BMD data were presented as T scores, which were calculated separately for each device using the manufacturer's normative database for that device. The use of a T score of ≤ −2.5, now widely used as a diagnostic definition of osteoporosis in individual patients, derives from the WHO's prevalence analysis for population health policy strategies.(16) Earlier epidemiological studies had observed the lifetime risk of hip fracture for postmenopausal white women to be 16%. Using data derived from cross-sectional examination of hip and forearm BMD in two separate populations of postmenopausal white women, the threshold of −2.5 SD was chosen because the prevalence of BMD below this value at the femoral neck was also 16%.(16) Hence, the diagnostic threshold was selected as the point at which prevalence matched fracture risk. It is important to note that the women whose BMD values were used by the WHO to derive the T score distribution and diagnostic threshold were not followed longitudinally to validate directly the fracture risk associated with the observed T scores.
Although many prospective fracture studies(10,11,21–23) calculate risk from mean BMD and the SD of the population being studied, we chose to use each manufacturer's T score conversions. Either means of expressing risk has pragmatic and historical application. Pragmatically, the T score has been highlighted as a user-friendly value reported on bone densitometry computer printouts. The T score is widely used in the clinical community because of its linkage to the National Osteoporosis Foundation (NOF) physician guidelines and is beginning to be used to evaluate fracture risk in the context of the WHO criteria for osteoporosis and osteopenia.(24) Available data suggest that expressing risk in the population in comparison with the young normal reference population database is valid.(24) However, historically, most prospective studies of fracture risk have expressed RR from the mean BMD for the average age of the population studied, and we have provided this means of expressing risk as well. As shown in Table 5, either method of expressing risk in the NORA population appears similar and either method produces good risk prediction.
Applying WHO criteria to peripheral measures is somewhat controversial because peripheral skeletal sites have differing proportions of cortical and trabecular bone and change differently over time.(25) Moreover, the T score calculation depends on both the mean and the SD of the young normal reference population, and as a result, T scores differ for each site because of differences in the reference populations used to establish norms for various devices. Therefore, a T score of −2.5 at one site is unlikely to be equivalent to a T score of −2.5 at another site.(25, 26) T scores from peripheral sites may be higher, on average, than T scores from central sites, so that low T scores at peripheral sites could identify women at relatively higher risk of fracture than equivalent T scores at central sites.(25) Nevertheless, the present observations confirm the predictive value of T scores from several skeletal sites and measurement devices, although these T scores were derived from different normative populations.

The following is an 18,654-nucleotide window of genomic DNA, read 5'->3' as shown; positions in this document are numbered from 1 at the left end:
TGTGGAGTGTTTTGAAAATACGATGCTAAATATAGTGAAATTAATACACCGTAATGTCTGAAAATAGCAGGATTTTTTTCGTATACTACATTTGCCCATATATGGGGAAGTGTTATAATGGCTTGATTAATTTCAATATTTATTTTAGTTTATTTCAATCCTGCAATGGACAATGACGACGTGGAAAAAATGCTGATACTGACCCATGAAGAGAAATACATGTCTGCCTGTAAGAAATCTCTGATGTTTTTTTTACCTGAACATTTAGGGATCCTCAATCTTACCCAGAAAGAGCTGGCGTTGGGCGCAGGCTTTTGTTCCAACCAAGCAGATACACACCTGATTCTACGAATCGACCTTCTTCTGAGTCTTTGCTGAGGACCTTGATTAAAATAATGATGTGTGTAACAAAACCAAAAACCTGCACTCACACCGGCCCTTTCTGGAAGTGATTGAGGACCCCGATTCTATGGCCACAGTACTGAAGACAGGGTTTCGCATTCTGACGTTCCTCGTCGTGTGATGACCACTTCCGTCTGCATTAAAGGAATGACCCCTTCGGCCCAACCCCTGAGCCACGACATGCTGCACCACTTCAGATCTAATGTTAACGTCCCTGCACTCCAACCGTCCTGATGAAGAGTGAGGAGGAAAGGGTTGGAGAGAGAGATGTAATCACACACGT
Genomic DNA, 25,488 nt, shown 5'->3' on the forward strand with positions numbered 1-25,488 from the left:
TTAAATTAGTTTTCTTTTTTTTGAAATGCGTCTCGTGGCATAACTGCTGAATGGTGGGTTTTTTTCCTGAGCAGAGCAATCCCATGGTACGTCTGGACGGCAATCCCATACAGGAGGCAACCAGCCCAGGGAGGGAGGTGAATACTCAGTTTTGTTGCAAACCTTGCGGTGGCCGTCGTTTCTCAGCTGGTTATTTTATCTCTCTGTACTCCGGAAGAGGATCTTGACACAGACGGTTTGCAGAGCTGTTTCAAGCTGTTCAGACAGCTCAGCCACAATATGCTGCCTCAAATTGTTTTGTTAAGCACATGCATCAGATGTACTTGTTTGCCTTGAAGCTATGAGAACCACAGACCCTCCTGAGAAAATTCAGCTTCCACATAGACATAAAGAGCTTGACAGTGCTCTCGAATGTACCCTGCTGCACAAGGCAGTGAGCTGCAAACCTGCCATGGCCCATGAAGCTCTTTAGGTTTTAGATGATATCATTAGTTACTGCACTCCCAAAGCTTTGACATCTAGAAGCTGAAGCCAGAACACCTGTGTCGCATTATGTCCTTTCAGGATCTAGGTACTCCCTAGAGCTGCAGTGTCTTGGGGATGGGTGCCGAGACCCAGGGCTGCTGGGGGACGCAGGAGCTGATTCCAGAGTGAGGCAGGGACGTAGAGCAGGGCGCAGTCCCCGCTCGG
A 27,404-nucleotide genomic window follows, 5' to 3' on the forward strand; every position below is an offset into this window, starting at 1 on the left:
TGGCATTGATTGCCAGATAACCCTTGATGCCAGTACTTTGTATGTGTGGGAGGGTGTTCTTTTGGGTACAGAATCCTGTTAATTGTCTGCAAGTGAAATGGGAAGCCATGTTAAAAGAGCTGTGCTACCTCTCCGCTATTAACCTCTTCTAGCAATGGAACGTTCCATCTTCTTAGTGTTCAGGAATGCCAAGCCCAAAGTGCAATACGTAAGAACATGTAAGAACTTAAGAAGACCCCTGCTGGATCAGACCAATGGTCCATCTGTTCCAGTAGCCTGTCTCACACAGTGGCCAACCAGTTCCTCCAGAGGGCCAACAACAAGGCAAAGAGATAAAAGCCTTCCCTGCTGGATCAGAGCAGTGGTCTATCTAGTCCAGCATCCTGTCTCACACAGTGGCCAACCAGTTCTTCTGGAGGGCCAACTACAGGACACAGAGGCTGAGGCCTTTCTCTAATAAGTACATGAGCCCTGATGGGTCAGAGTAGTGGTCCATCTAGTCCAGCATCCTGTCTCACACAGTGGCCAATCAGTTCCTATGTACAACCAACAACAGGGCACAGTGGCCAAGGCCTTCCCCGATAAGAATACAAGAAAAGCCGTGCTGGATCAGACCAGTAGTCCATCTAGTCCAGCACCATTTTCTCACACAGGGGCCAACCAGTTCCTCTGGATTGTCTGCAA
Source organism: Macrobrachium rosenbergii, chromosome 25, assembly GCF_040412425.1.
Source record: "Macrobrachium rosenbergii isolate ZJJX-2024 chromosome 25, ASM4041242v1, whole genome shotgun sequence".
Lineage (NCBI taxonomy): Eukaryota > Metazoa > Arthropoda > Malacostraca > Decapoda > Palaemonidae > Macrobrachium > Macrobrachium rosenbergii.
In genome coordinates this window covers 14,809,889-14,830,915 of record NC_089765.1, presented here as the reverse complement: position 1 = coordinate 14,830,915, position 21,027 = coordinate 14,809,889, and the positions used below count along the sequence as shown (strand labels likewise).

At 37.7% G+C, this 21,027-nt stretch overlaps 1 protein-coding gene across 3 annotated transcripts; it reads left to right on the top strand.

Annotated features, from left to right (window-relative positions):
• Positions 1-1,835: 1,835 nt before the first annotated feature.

Use of peripheral technologies for fracture risk assessment is consistent with recommendations of the International Osteoporosis Foundation to use hip measurements for WHO diagnosis (prevalence) and peripheral technologies for fracture risk assessment.(24) The compilation of a consistent young normal reference population database will mitigate T score discrepancies, so that a standardized T score value can be used for risk prediction by peripheral devices.(26, 27) This standardization project holds the best promise of minimizing T score discrepancies that are currently seen among available technologies and different manufacturers.(28–30)
This study has several limitations. Women who responded to the follow-up survey may differ from nonrespondents; importantly, women who have fractured may have been more (or less) likely to respond to follow-up than women who did not fracture. Fracture information was collected entirely by self-report. However, others have found an 80–90% correlation between self-report and medical record evidence of fracture.(31–33) Another limitation is the lack of spine X-rays; two-thirds of spine fractures are subclinical.(34, 35) The estimate of fracture rate by heel US is less precise than that for the other devices, in part because of larger SDs but also because of the relatively small numbers of women tested with this device and, consequently, the small number of fractures reported.
In summary, although no single BMD measurement, peripheral or central, identifies all women who have low BMD, we found comparable predictive values of BMD at peripheral skeletal sites by four different devices. Low BMD measured by peripheral technologies, regardless of the site at which it is identified, was associated with increased risk of fracture within 1 year, whether that risk is expressed as a function of manufacturer's normative database T scores or age-adjusted comparisons based on the mean age of the NORA population. Although no test can identify correctly each individual who will, within a finite interval of follow-up, sustain a fracture, clinicians measuring BMD in postmenopausal women can feel confident that results obtained with peripheral technologies do predict fractures.
We acknowledge all the physicians and women who participated in the NORA and the significant contributions of the many fine people at Merck & Co., Inc.; Parexel International; and ABT Associates, who were involved in the extraordinary implementation and data collection efforts undertaken on behalf of the NORA. We also acknowledge the skilled programming and administrative support provided for this study by Suna Barlas, Ph.D., Susan Brenneman, Ph.D., David Manfredonia, David Furman, Ph.D., Carissa Mazurick, and Jessica Panish. NORA was funded and managed by Merck & Co, Inc., in collaboration with the International Society for Clinical Densitometry.